Small Business Saturday: It's Impact and Why to Celebrate

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The holiday season is now upon us. As people gather with their families for the holidays - using up the last of their vacation days - millions of small business owners are buckling down for the busy season. And while many small businesses will do well, there are still some who will find it difficult to compete with the larger retail chains and online commerce companies.

These types of companies garner the most attention; they have larger marketing budgets and the ability to offer steep discounts. Additionally with Black Friday becoming a multi-day event and over $6 billion spent on purchases on Cyber Monday, small businesses are often forgotten. However, it is the small shops on Main Street that frequently create a better shopping experience with personal touches and offer unique, niche products. To feature these entrepreneurs and raise support for their businesses competing against major shopping holidays, a grassroots campaign took shape to encourage consumers to “shop small.”

What is Small Business Saturday and Its Origins

This Saturday, November 24 is Small Business Saturday. This annual holiday occurs on the Saturday after Thanksgiving. Small Business Saturday celebrates the importance of small businesses and their impact on their communities. Its goal is to encourage consumers to shop locally versus going to large corporate businesses during the holiday season. Small Business Saturday started in 2010 by American Express. In 2011, the United States senate voted unanimously to officially recognize the day. At the time, former President Obama commented on the event saying events like Small Business Saturday “keep our local economies strong and help maintain an American economy that can compete and win in the 21st century.”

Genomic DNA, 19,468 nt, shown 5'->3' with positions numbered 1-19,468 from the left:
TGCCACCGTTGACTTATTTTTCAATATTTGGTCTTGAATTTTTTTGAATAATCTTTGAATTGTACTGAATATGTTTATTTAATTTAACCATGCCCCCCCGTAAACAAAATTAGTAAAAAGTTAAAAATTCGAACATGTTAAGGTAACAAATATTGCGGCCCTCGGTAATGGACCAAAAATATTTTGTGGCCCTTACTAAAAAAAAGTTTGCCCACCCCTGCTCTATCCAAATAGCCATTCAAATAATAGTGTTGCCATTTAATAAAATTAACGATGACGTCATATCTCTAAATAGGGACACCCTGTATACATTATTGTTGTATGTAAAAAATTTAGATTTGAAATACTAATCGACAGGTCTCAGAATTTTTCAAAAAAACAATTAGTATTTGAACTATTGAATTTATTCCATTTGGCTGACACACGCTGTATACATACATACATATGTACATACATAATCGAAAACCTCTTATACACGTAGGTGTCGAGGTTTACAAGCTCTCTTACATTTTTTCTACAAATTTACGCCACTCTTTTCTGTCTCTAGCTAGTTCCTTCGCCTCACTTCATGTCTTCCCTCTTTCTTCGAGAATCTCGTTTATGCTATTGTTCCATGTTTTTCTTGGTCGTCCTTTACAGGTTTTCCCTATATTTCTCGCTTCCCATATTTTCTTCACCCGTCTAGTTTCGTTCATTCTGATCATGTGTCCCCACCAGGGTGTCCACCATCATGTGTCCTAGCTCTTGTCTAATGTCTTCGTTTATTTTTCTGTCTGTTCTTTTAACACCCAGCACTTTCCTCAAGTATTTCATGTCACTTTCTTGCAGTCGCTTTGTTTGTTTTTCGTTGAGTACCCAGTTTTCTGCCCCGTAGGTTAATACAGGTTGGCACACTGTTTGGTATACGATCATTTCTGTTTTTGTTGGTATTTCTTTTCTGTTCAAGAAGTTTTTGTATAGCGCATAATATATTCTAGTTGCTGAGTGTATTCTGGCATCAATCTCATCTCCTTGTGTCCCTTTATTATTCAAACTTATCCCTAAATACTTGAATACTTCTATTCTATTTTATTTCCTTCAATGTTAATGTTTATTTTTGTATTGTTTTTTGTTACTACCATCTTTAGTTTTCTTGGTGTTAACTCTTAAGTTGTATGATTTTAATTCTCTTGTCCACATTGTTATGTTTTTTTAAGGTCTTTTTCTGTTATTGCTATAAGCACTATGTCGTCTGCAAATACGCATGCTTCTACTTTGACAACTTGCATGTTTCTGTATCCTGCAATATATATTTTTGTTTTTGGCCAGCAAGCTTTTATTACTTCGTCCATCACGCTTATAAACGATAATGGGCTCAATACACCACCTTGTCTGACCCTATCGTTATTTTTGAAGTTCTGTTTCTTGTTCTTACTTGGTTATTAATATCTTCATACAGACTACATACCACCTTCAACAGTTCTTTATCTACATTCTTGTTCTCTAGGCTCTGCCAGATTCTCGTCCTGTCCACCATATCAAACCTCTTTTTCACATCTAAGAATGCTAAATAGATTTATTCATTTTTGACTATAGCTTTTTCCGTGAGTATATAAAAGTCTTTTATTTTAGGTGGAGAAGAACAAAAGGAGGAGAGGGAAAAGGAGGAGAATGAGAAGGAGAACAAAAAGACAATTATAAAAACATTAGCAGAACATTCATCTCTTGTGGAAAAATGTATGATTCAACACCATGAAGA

Impact from Small Business Saturday

Small Business Saturday significantly affects small businesses. In a study conducted by National Federation of Independent Business and American Express, around 108 million people shopped or dined local on Small Business Saturday in 2017. The study also concluded 70 percent of consumers were aware of Small Business Saturday. Here are more statistics about last year’s Small Business Saturday:

  • 73 percent of consumers who shopped on Small Business Saturday did so with friends and family.
  • Nearly half (48 percent) of Small Business Saturday participants went to a small business they never visited before.
  • Since the start of Small Business Saturday in 2010, it is estimated $85 billion was spent at small, independent stores and restaurants on Small Business Saturdays.

Importance of Small Business Saturday and How to Celebrate

Small businesses are important to the communities they serve and the influence they make on the economy. With Small Business Saturday tomorrow, it is time to start planning your day. American Express created a map of small businesses participating in the day. People are encouraged to share their Small Business Saturday experience using the hashtag #ShopSmall.

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Small Business Saturday: It's Impact and Why to Celebrate
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